Urinary tract infections (UTIs) are the most common nosocomial infection experienced by patients in United States hospitals and are responsible for significant morbidity and excess hospital costs. The purpose of this study was to determine the efficacy of a silver alloy, hydrogel-coated, urinary catheter in the prevention of catheter-associated UTI, to assess the cost effectiveness of the coated catheter, and to test for the emergence of silver-resistance in urinary microbial isolates. A 2-year prospective surveillance study in 10 patient care units was conducted to determine the rate of catheter-associated UTI. Historic control data was utilized to assess the effect of the coated catheter. A cost-effectiveness analysis was conducted using a range of cost estimates. Silver susceptibility was determined for microbes responsible for catheter-associated UTI. Data were analyzed using a Poisson regression model. The rate of catheter-associated UTI fell from 6.13/1000 catheter-days during the period 1999-2000 to 2.62/1000 catheter-days during 2001-2002 (P =. 002). Calculated cost savings varied widely. Modest savings were achieved at the realistic lower cost estimates. No silver-resistant microbes were recovered in the susceptibility tests. The introduction of a silver alloy, hydrogel-coated urinary catheter was associated with a significant decline in nosocomial UTI and cost savings over the range of cost estimates. Silver-resistant urinary pathogens were not recovered from patients experiencing catheter-associated UTI during the study period.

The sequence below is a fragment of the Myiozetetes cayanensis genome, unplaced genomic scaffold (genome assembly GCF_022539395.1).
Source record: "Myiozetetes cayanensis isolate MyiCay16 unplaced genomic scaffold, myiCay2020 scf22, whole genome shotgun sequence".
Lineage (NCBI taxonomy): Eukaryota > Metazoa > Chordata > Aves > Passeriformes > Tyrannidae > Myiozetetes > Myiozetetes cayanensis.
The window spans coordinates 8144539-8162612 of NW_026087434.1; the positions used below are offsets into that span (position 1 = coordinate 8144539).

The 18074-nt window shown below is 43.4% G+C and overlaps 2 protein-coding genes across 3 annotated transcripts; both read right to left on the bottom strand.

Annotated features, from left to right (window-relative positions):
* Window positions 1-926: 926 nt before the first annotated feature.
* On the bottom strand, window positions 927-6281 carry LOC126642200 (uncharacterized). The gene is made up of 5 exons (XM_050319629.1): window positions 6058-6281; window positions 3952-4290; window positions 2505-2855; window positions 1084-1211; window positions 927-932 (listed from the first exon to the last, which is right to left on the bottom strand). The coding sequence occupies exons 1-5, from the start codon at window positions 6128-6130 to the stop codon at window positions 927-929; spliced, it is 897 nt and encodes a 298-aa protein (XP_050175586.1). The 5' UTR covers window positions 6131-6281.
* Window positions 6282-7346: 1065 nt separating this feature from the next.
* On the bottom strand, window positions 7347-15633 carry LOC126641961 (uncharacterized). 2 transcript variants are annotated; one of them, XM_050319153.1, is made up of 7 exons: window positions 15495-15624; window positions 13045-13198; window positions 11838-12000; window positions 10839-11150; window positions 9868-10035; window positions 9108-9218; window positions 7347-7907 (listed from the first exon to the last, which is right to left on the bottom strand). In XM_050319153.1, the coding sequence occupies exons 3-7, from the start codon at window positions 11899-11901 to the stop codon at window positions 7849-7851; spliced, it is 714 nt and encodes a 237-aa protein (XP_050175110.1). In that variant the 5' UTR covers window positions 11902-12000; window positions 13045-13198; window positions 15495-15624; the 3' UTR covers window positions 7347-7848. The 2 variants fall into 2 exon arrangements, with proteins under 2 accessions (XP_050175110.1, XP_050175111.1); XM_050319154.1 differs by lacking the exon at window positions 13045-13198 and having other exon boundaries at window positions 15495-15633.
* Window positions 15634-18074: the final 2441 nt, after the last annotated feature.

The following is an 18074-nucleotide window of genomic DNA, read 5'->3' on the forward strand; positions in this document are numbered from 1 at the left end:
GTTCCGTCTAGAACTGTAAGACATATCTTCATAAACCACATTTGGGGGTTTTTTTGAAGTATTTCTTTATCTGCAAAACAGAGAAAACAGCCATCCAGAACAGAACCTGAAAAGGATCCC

ASJC Scopus subject areas
- Health Policy
- Public Health, Environmental and Occupational Health
- Infectious Diseases